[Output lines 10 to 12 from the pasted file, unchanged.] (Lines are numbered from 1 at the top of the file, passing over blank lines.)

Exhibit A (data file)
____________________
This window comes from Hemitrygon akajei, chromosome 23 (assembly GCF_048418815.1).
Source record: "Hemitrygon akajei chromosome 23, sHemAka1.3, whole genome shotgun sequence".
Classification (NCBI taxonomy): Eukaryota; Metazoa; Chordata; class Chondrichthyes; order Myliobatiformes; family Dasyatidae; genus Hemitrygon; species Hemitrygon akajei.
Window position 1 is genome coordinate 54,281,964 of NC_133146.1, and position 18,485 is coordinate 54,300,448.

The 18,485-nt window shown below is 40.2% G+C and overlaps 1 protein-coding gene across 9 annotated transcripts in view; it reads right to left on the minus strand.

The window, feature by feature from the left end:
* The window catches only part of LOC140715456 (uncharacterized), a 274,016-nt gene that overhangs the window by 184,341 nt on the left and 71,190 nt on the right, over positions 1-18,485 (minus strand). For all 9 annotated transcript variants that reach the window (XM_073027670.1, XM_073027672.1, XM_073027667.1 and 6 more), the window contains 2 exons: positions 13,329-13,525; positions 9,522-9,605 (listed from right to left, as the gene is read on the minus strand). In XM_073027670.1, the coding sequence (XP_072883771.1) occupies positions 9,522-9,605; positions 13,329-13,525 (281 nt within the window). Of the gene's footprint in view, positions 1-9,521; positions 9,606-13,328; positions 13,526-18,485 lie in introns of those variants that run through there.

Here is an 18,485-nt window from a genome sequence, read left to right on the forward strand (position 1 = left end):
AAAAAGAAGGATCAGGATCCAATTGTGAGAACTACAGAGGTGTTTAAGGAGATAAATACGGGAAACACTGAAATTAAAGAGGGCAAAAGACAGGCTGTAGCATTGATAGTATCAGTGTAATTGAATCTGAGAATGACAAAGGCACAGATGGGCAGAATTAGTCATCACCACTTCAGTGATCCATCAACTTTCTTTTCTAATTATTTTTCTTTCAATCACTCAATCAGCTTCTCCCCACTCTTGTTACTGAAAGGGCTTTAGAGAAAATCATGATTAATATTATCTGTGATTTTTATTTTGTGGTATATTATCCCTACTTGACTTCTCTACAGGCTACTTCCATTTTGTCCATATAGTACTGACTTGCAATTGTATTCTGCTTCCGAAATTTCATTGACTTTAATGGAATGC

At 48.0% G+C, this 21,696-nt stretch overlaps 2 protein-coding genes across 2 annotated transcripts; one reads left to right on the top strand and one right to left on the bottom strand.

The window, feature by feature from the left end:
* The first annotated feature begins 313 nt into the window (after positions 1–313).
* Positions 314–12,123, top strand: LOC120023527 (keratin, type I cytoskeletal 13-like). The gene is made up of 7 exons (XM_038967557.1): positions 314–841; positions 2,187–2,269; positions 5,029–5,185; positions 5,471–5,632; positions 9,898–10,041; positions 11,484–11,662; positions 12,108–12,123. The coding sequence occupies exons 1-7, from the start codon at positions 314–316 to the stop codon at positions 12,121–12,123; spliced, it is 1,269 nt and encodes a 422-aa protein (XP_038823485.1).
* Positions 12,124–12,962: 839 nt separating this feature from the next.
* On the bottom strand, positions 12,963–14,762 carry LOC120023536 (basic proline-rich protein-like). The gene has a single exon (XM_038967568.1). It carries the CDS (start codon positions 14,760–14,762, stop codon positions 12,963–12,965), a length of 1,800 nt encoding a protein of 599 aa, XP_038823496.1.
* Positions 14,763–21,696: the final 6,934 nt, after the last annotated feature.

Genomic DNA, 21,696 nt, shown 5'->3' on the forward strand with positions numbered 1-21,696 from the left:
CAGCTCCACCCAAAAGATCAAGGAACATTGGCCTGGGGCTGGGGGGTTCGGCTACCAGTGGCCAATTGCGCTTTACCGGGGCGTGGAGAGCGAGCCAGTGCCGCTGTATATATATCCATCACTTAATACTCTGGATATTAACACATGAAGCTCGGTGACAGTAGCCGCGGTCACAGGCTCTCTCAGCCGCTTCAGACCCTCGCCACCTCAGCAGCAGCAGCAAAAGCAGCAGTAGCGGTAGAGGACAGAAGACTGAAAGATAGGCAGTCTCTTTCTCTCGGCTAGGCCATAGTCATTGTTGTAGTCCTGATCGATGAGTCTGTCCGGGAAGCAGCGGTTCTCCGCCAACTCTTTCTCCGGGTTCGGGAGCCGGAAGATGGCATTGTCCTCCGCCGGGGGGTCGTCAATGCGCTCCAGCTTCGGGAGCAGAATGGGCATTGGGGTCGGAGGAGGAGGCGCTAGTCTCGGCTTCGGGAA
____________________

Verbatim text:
At 48.0% G+C, this 21,696-nt stretch overlaps 2 protein-coding genes across 2 annotated transcripts; one reads left to right on the top strand and one right to left on the bottom strand.

The window, feature by feature from the left end:
* The first annotated feature begins 313 nt into the window (after positions 1–313).